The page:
Family Engagement

  • Innovations and Inspirations for Improving Children’s Health: June 2016

    Posted June 21, 2016 by Josh Grant

    Programs from healthcare providers, government agencies and other organizations help improve children's health by addressing new needs and closing gaps in care. This month, we've found innovative and inspirational examples touch on subjects like children's sleep during hospital stays and efforts to improve in-school care.

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  • Clinicians and Patients Work Together to Improve Preconception Health in the U.S.

    Posted June 14, 2016 by Sarah Verbiest, DrPH, MSW, MPH

    Fostering the creation of healthy families by choice, not chance, is not a new idea. Organizations and agencies are working to improve pregnancy planning, spacing and preventing unintended pregnancies. Given the high rates of unintended pregnancy in the U.S., action is needed from all stakeholders–consumers, health providers, policy makers–in proactively supporting this critical conversation.

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  • Ten Steps to Successful Breastfeeding Videos Showcase Strategies for Successful Implementation

    Posted June 07, 2016 by Cindy Hutter

    A new video series is showcasing how healthcare providers in Texas are successfully implementing the Ten Steps to Successful Breastfeeding, a set of evidence-based practices hospitals can follow to increase breastfeeding initiation and duration by new moms. Created by the Texas Department of State Health Services, this 10-video series features healthcare providers sharing their strategies for success on the pathway to improvement.

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  • Innovations and Inspirations for Improving Children’s Health: May 2016

    Posted May 19, 2016 by Josh Grant

    Across the United States, organizations and government agencies are creating new approaches to improve children’s health. Because we support innovation for helping children lead healthier lives, we’ve highlighted some of the most exciting initiatives we’ve seen in the last few weeks. Read on to learn how some groups are addressing critical health needs.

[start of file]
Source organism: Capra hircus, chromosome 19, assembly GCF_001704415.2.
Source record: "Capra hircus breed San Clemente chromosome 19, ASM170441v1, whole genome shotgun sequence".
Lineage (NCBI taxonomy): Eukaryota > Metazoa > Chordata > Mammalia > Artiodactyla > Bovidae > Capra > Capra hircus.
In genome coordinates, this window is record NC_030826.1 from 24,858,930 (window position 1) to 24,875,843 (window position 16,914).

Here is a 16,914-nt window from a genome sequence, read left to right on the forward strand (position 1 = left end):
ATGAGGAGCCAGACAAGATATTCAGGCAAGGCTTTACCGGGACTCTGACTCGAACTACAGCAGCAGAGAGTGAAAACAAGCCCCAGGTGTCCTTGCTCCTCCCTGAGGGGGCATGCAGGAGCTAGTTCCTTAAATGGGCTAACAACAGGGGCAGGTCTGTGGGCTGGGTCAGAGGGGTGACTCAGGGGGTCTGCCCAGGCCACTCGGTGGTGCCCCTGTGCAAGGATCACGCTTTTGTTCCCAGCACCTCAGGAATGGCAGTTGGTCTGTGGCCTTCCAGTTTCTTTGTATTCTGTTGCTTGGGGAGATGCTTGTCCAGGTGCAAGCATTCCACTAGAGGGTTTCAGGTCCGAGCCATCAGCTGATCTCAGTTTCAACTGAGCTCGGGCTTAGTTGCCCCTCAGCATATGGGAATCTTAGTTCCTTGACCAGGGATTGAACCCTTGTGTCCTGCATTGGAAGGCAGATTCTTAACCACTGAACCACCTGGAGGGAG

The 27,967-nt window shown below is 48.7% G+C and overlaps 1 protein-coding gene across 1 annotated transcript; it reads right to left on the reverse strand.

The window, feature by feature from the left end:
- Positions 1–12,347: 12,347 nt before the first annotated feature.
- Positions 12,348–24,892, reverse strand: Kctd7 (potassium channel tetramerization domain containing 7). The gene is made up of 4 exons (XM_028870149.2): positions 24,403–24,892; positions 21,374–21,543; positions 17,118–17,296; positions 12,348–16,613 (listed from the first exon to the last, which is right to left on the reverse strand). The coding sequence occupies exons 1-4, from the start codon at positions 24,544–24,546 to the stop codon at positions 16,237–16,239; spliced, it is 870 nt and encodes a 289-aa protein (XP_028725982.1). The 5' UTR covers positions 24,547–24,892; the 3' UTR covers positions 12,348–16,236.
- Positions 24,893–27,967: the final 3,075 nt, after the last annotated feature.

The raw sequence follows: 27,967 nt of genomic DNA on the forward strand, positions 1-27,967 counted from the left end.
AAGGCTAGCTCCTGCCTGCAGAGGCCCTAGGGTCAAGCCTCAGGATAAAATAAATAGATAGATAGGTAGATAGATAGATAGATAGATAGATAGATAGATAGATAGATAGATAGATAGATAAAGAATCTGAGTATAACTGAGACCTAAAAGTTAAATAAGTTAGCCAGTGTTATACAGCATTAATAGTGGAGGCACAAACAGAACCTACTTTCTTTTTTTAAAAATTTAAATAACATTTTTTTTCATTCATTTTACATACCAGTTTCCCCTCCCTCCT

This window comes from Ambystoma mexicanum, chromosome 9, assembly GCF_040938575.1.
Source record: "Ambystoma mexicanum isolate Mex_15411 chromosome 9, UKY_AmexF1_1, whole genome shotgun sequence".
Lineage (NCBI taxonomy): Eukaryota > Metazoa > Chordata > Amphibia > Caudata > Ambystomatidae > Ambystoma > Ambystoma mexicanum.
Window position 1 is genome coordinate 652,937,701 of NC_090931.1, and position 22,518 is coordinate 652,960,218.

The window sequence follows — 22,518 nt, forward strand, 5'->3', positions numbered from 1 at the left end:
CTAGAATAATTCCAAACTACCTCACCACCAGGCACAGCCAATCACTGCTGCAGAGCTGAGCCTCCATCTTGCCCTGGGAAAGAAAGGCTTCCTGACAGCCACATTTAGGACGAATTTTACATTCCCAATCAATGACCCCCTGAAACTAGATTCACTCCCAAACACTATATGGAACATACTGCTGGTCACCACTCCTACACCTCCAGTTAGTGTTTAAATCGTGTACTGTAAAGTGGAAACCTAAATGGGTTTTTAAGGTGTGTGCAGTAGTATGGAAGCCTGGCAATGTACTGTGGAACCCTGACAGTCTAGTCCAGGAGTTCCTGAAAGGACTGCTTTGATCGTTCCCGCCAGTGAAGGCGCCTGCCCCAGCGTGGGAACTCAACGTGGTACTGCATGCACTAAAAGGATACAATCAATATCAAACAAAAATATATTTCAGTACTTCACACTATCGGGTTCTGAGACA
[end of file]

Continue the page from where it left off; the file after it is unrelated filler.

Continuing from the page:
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  • Boxing Out Unsafe Sleep Practices for Babies

    Posted May 10, 2016 by Josh Grant

    In the 1930s, Finland’s infant mortality rate reached 65 deaths per 1,000 live births, leading to the 1938 introduction of baby boxes—kits that include a mattress, bedding, diapers, a box that serves as a crib and other necessities. By 2015, that rate had dwindled to an estimated 2.52 deaths per 1,000 live births. In 2014, there were 3,500 sudden unexpected infant deaths in the United States, 25 percent of which were caused by accidental suffocation or strangulation in bed. Learning from Finland’s success, organizations in the U.S. are beginning to offer their own baby boxes to new families.

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  • Rooming-in: An Essential Evolution in American Maternity Care

    Posted April 28, 2016 by Jennifer Ustianov, MS, BSN, RN, IBCLC

    Over the past few years, many U.S. hospitals have moved away from the traditional use of nurseries for healthy newborn infants, choosing to move toward rooming-in and couplet care. Rooming-in is an evidence-based practice that promotes keeping healthy newborn babies and their mothers together in post-labor recovery rooms. This recent change in practice and policy for many hospitals is partially based on recommendations in the World Health Organization’s (WHO) Ten Steps to Successful Breastfeeding and the increased movement toward earning Baby-Friendly designation in the U.S.

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  • Why I Participate: By Parent Partner Ivette Torres

    Posted April 26, 2016 by Ivette Torres

    Ivette Torres shares why proper support is key for positive breastfeeding outcomes and how her experiences led her to join the Texas Ten Step Star Achiever Breastfeeding Learning Collaborative as a parent partner.

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  • ABCs of Safe Sleep Education Reduces Sleep-Related Infant Deaths in Tennessee

    Posted April 12, 2016 by Cindy Hutter

    Through a multi-faceted statewide campaign, which includes teaching new parents and hospital staff the ABCs of safe sleep practices, Tennessee has seen a 25 percent reduction in sleep-related infant deaths since 2014. Tennessee’s successful safe sleep strategy has focused on teaching and modeling safe sleep behaviors—both in the hospital setting and directly with parents—using the primary message, “Remember the ABCs of Safe Sleep.”

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  • Why I Participate: By Parent Partner Mercédez Cahue

    Posted March 31, 2016 by Mercédez Cahue